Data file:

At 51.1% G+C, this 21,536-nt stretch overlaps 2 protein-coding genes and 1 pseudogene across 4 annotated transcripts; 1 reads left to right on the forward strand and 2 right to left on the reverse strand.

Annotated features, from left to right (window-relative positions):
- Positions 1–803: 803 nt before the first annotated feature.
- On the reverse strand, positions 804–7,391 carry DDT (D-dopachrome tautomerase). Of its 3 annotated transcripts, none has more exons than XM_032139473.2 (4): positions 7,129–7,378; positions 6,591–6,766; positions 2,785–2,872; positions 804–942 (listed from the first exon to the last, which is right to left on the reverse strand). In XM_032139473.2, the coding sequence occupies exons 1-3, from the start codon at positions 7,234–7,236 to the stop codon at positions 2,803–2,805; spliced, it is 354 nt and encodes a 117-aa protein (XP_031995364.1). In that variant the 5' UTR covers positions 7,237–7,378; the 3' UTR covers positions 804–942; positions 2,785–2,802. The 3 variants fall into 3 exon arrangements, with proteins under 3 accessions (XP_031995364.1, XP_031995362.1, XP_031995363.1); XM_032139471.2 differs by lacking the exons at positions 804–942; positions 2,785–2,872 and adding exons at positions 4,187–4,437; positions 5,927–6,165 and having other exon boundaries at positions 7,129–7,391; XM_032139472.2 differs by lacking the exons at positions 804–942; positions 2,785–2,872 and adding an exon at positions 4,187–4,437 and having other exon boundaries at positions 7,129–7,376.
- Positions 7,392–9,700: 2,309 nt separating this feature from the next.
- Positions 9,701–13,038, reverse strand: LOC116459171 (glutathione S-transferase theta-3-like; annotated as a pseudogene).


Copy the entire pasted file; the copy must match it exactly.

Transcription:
At 51.1% G+C, this 21,536-nt stretch overlaps 2 protein-coding genes and 1 pseudogene across 4 annotated transcripts; 1 reads left to right on the forward strand and 2 right to left on the reverse strand.

Annotated features, from left to right (window-relative positions):
- Positions 1–803: 803 nt before the first annotated feature.
- On the reverse strand, positions 804–7,391 carry DDT (D-dopachrome tautomerase). Of its 3 annotated transcripts, none has more exons than XM_032139473.2 (4): positions 7,129–7,378; positions 6,591–6,766; positions 2,785–2,872; positions 804–942 (listed from the first exon to the last, which is right to left on the reverse strand). In XM_032139473.2, the coding sequence occupies exons 1-3, from the start codon at positions 7,234–7,236 to the stop codon at positions 2,803–2,805; spliced, it is 354 nt and encodes a 117-aa protein (XP_031995364.1). In that variant the 5' UTR covers positions 7,237–7,378; the 3' UTR covers positions 804–942; positions 2,785–2,802. The 3 variants fall into 3 exon arrangements, with proteins under 3 accessions (XP_031995364.1, XP_031995362.1, XP_031995363.1); XM_032139471.2 differs by lacking the exons at positions 804–942; positions 2,785–2,872 and adding exons at positions 4,187–4,437; positions 5,927–6,165 and having other exon boundaries at positions 7,129–7,391; XM_032139472.2 differs by lacking the exons at positions 804–942; positions 2,785–2,872 and adding an exon at positions 4,187–4,437 and having other exon boundaries at positions 7,129–7,376.
- Positions 7,392–9,700: 2,309 nt separating this feature from the next.
- Positions 9,701–13,038, reverse strand: LOC116459171 (glutathione S-transferase theta-3-like; annotated as a pseudogene).